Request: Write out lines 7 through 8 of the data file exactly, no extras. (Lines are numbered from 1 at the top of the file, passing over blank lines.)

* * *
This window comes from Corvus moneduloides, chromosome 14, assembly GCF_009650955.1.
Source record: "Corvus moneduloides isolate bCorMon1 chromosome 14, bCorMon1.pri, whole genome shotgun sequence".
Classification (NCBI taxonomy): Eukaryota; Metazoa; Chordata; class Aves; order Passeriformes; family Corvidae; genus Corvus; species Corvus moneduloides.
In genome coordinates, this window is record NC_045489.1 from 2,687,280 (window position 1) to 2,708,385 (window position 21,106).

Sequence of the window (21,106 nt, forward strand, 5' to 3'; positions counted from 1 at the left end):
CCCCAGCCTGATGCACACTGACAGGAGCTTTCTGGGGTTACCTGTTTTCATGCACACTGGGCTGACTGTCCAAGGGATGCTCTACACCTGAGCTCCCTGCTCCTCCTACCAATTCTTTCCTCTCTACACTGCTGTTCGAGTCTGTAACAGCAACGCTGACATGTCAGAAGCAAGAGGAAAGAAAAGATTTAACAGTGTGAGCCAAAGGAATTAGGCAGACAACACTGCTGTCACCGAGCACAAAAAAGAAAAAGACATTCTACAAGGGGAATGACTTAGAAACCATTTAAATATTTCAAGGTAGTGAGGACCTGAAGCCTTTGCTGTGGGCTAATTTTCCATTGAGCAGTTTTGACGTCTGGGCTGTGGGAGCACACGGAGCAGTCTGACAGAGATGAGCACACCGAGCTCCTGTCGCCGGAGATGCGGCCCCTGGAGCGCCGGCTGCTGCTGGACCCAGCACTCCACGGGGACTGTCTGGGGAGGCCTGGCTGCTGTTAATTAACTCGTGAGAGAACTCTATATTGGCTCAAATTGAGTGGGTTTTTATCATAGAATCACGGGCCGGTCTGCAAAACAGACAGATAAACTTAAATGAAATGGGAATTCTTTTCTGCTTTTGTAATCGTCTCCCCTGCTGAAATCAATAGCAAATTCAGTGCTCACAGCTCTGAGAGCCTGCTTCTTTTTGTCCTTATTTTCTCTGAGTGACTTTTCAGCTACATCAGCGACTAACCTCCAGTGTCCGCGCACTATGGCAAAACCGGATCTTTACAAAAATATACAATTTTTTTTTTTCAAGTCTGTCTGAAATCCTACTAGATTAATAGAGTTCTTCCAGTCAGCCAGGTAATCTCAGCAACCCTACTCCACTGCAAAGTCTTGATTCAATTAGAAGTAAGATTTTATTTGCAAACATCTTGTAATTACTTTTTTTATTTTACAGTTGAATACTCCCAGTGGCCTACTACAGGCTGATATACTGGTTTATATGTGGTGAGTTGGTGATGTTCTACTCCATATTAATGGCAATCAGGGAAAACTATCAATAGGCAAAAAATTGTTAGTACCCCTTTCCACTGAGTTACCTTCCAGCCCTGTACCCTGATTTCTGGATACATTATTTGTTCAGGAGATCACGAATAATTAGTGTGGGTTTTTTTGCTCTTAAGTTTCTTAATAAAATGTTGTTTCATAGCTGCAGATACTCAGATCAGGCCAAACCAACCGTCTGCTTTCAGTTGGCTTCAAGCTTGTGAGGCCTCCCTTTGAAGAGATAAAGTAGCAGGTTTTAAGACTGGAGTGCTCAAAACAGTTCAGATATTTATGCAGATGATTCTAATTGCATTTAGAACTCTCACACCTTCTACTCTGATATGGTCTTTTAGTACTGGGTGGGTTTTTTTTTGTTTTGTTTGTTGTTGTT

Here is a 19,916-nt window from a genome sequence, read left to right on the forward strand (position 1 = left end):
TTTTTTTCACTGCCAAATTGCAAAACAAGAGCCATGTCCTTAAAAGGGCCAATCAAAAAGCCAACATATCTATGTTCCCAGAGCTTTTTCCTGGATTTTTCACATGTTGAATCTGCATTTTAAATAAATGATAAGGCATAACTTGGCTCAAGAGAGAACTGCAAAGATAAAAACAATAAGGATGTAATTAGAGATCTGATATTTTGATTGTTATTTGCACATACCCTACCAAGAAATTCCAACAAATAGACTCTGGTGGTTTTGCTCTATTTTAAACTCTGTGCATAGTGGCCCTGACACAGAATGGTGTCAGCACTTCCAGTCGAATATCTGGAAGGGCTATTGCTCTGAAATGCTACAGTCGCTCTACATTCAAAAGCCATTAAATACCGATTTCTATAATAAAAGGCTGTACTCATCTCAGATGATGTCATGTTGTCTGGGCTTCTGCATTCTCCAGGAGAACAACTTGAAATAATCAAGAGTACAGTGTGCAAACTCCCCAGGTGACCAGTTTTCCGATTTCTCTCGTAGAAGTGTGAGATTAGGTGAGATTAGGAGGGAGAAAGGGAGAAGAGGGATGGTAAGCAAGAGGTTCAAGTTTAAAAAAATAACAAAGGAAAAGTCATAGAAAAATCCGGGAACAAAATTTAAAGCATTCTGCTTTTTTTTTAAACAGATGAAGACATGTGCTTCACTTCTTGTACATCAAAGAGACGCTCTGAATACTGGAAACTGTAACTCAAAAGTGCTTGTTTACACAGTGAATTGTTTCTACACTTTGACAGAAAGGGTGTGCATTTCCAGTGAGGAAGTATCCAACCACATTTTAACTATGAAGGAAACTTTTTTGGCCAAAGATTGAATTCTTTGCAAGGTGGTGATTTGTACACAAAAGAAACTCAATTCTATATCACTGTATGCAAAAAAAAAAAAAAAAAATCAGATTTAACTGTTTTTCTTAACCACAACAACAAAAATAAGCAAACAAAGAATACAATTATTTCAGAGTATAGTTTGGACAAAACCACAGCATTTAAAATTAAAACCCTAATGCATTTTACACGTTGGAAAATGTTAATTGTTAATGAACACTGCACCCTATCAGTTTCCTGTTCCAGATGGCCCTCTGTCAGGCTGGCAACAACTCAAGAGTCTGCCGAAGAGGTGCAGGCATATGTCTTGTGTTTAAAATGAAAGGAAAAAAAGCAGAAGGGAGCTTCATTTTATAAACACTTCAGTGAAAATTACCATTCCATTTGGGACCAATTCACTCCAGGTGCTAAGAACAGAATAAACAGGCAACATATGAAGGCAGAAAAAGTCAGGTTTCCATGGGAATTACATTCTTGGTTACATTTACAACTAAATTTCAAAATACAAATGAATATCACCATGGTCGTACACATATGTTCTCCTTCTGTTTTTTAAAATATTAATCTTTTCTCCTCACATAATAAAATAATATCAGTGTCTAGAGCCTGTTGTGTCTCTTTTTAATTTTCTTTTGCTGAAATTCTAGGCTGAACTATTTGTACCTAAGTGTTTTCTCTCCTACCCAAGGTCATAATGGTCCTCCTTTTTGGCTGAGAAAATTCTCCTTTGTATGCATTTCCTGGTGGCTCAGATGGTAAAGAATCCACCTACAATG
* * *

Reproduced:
Here is a 19,916-nt window from a genome sequence, read left to right on the forward strand (position 1 = left end):
TTTTTTTCACTGCCAAATTGCAAAACAAGAGCCATGTCCTTAAAAGGGCCAATCAAAAAGCCAACATATCTATGTTCCCAGAGCTTTTTCCTGGATTTTTCACATGTTGAATCTGCATTTTAAATAAATGATAAGGCATAACTTGGCTCAAGAGAGAACTGCAAAGATAAAAACAATAAGGATGTAATTAGAGATCTGATATTTTGATTGTTATTTGCACATACCCTACCAAGAAATTCCAACAAATAGACTCTGGTGGTTTTGCTCTATTTTAAACTCTGTGCATAGTGGCCCTGACACAGAATGGTGTCAGCACTTCCAGTCGAATATCTGGAAGGGCTATTGCTCTGAAATGCTACAGTCGCTCTACATTCAAAAGCCATTAAATACCGATTTCTATAATAAAAGGCTGTACTCATCTCAGATGATGTCATGTTGTCTGGGCTTCTGCATTCTCCAGGAGAACAACTTGAAATAATCAAGAGTACAGTGTGCAAACTCCCCAGGTGACCAGTTTTCCGATTTCTCTCGTAGAAGTGTGAGATTAGGTGAGATTAGGAGGGAGAAAGGGAGAAGAGGGATGGTAAGCAAGAGGTTCAAGTTTAAAAAAATAACAAAGGAAAAGTCATAGAAAAATCCGGGAACAAAATTTAAAGCATTCTGCTTTTTTTTTAAACAGATGAAGACATGTGCTTCACTTCTTGTACATCAAAGAGACGCTCTGAATACTGGAAACTGTAACTCAAAAGTGCTTGTTTACACAGTGAATTGTTTCTACACTTTGACAGAAAGGGTGTGCATTTCCAGTGAGGAAGTATCCAACCACATTTTAACTATGAAGGAAACTTTTTTGGCCAAAGATTGAATTCTTTGCAAGGTGGTGATTTGTACACAAAAGAAACTCAATTCTATATCACTGTATGCAAAAAAAAAAAAAAAAAATCAGATTTAACTGTTTTTCTTAACCACAACAACAAAAATAAGCAAACAAAGAATACAATTATTTCAGAGTATAGTTTGGACAAAACCACAGCATTTAAAATTAAAACCCTAATGCATTTTACACGTTGGAAAATGTTAATTGTTAATGAACACTGCACCCTATCAGTTTCCTGTTCCAGATGGCCCTCTGTCAGGCTGGCAACAACTCAAGAGTCTGCCGAAGAGGTGCAGGCATATGTCTTGTGTTTAAAATGAAAGGAAAAAAAGCAGAAGGGAGCTTCATTTTATAAACACTTCAGTGAAAATTACCATTCCATTTGGGACCAATTCACTCCAGGTGCTAAGAACAGAATAAACAGGCAACATATGAAGGCAGAAAAAGTCAGGTTTCCATGGGAATTACATTCTTGGTTACATTTACAACTAAATTTCAAAATACAAATGAATATCACCATGGTCGTACACATATGTTCTCCTTCTGTTTTTTAAAATATTAATCTTTTCTCCTCACATAATAAAATAATATCAGTGTCTAGAGCCTGTTGTGTCTCTTTTTAATTTTCTTTTGCTGAAATTCTAGGCTGAACTATTTGTACCTAAGTGTTTTCTCTCCTACCCAAGGTCATAATGGTCCTCCTTTTTGGCTGAGAAAATTCTCCTTTGTATGCATTTCCTGGTGGCTCAGATGGTAAAGAATCCACCTACAATG